Jennifer Acker’s debut novel, The Limits of the World, now available in paperback from Delphinium, is a ruminative and insightful look at the way in which choices play out over several generations within a family’s timeline. The subject matter calls to mind Min Jin Lee’s Pachinko, and the book will also draw inevitable comparisons to Jhumpa Lahiri.

The Chandaria family, Indians who’ve settled in Ohio by way of Nairobi, are thriving – in theory. Patriarch Premchand, a gentle and benignly negligent doctor, has long devoted his attention to his practice. His wife, Urmila, runs a business importing Kenyan crafts that we soon learn is a boondoggle designed to keep her occupied. Their son, Sunil, is pursuing a Harvard Ph.D. in philosophy, but he cannot finish his dissertation.

Sunil’s girlfriend, Amy, quickly becomes his fiancé in order to secure a new apartment from a disapproving landlady. Sunil fears that his family will protest this marriage, and Amy’s parents, who have embraced Orthodox Judaism, are unlikely to sanction it. They elope right before Sunil fields a devastating phone call in which he learns that his cousin, Bimil, is actually his older brother. What’s more, Bimal has been in a serious car accident. Sunil is thus summoned to Nairobi, where Bimal has been raised and lives. Sunil confesses to his parents that he must bring Amy, too, seeing as she’s now his wife.

Sunil’s dissertation centers on how we can relate to and judge other people in the absence of a universal system of ethics. Accordingly, using shifting viewpoints, Acker’s plot sets up a web of cultural, generational and religious tensions that allow questions of morality to play out. For example, Urmila chafes at the habits and norms of her adopted country, wondering “…how far apart Americans stand in line! What were they worried about, a little sneeze blowing their way?”


Urmila is by far the most prickly of Acker’s characters, having few friends and regarding her son and husband – as well as most people – largely with disdain. As she once asked Sunil regarding his Ph.D., “‘Why all this schooling?… You were never in the smart set.’” Acker has set up interesting foils to Urmila in Sunil. Acker describes Sunil by saying, “He loved spring, the pulsing, daily greening of the world.” This earthy and loving description is even more enhanced in Acker’s descriptions of Amy, who once caused a traffic jam on a sidewalk and “…managed to make everyone laugh at her folly, at their joint chaos… like [she was] the ringleader of a small, beautiful circus of the everyday.”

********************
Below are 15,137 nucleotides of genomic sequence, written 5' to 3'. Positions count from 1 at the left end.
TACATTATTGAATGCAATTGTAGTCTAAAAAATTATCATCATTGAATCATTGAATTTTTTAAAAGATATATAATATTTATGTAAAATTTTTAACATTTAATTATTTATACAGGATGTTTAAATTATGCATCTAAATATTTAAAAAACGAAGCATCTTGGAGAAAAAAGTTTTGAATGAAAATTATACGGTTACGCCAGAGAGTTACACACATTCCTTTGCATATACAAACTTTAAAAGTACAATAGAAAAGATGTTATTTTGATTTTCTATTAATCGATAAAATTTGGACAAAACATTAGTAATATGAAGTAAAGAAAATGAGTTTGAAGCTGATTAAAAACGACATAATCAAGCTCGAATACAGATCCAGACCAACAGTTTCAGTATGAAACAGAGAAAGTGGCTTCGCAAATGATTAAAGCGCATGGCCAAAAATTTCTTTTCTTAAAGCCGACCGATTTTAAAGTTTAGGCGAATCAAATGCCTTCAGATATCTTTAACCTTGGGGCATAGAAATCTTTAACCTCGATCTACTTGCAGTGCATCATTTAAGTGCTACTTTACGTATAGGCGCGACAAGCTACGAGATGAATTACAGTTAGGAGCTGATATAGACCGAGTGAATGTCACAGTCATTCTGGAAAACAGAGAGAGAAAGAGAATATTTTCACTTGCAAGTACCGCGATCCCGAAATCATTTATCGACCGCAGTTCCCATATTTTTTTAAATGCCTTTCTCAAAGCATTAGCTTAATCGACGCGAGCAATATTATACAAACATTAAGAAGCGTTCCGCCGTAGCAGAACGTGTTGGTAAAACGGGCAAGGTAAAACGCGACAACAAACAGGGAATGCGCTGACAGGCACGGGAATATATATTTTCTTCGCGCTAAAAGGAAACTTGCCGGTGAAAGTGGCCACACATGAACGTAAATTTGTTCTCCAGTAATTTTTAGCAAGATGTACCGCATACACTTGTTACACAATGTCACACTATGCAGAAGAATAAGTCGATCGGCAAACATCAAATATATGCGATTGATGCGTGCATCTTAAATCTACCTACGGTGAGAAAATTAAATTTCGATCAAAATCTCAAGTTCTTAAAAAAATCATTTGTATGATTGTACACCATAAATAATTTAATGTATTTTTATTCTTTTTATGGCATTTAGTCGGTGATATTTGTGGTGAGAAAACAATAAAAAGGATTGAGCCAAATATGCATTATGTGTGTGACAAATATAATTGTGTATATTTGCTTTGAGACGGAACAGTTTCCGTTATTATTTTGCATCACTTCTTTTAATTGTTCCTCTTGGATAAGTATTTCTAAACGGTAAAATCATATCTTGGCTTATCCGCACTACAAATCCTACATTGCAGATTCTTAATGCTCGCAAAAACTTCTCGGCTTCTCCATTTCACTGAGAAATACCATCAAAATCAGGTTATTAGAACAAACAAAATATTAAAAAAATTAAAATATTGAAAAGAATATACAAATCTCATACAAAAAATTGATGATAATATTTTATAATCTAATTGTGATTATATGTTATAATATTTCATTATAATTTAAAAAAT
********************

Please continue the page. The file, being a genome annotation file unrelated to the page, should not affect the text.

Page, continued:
In the Chandarias, Acker convincingly brings to life individuals who have been displaced multiple times, who’ve cast aside rituals and have grown apart from each other in ways both subtle and obvious. Amy’s situation as the daughter of newly-radicalized parents underscores this sense of dislocation.

Acker is the founder and Editor-in-Chief of The Common, a literary magazine that focuses on how place and culture mold us, and she clearly feels a deep connection to this topic. Between the longer chapters, we find bits of family folklore about the transition from India to Africa: “Here, on the plains … they stayed awake at night by telling stories, the stories of Shiva and Parvati and Ganesh. … Around their fear, they wound words like bandages.”

Acker’s lyrical book raises complex questions about assimilation, progress and tradition, as well as the pull of familial duties and the drive for self-fulfillment. The Limits of the World is a satisfying and meaty debut that will impress readers with studious observations about family life and its myriad complications.

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JENNIFER ACKER is founder and Editor-in-Chief of The Common magazine. Her short stories, translations and essays have appeared in The Washington Post, Literary Hub, n+1, Guernica, Ploughshares and other places. She has an MFA from the Bennington Writing Seminars and teaches literature, creative writing and editing at Amherst College, where she also directs the Literary Publishing Internship and LitFest. She lives in western Massachusetts with her husband.